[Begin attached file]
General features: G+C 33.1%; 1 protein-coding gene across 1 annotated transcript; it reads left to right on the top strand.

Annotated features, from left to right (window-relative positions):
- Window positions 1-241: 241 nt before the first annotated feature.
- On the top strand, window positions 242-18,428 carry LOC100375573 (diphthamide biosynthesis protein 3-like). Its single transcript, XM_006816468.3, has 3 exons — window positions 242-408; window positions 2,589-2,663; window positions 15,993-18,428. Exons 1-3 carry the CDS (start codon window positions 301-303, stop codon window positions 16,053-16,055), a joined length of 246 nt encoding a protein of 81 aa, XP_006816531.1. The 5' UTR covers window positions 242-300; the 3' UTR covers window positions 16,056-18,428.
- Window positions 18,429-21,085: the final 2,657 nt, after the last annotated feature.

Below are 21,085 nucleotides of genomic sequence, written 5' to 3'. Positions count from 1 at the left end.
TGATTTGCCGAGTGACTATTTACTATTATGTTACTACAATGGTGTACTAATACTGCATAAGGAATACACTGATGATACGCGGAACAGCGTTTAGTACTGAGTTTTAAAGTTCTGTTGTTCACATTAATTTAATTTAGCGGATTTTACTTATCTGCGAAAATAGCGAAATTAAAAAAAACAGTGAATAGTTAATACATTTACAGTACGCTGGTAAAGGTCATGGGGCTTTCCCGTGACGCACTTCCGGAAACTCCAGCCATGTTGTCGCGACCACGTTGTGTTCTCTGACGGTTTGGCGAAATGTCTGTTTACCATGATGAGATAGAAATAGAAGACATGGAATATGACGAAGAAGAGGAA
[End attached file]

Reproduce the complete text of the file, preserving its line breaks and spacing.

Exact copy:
General features: G+C 33.1%; 1 protein-coding gene across 1 annotated transcript; it reads left to right on the top strand.

Annotated features, from left to right (window-relative positions):
- Window positions 1-241: 241 nt before the first annotated feature.
- On the top strand, window positions 242-18,428 carry LOC100375573 (diphthamide biosynthesis protein 3-like). Its single transcript, XM_006816468.3, has 3 exons — window positions 242-408; window positions 2,589-2,663; window positions 15,993-18,428. Exons 1-3 carry the CDS (start codon window positions 301-303, stop codon window positions 16,053-16,055), a joined length of 246 nt encoding a protein of 81 aa, XP_006816531.1. The 5' UTR covers window positions 242-300; the 3' UTR covers window positions 16,056-18,428.
- Window positions 18,429-21,085: the final 2,657 nt, after the last annotated feature.

Below are 21,085 nucleotides of genomic sequence, written 5' to 3'. Positions count from 1 at the left end.
TGATTTGCCGAGTGACTATTTACTATTATGTTACTACAATGGTGTACTAATACTGCATAAGGAATACACTGATGATACGCGGAACAGCGTTTAGTACTGAGTTTTAAAGTTCTGTTGTTCACATTAATTTAATTTAGCGGATTTTACTTATCTGCGAAAATAGCGAAATTAAAAAAAACAGTGAATAGTTAATACATTTACAGTACGCTGGTAAAGGTCATGGGGCTTTCCCGTGACGCACTTCCGGAAACTCCAGCCATGTTGTCGCGACCACGTTGTGTTCTCTGACGGTTTGGCGAAATGTCTGTTTACCATGATGAGATAGAAATAGAAGACATGGAATATGACGAAGAAGAGGAA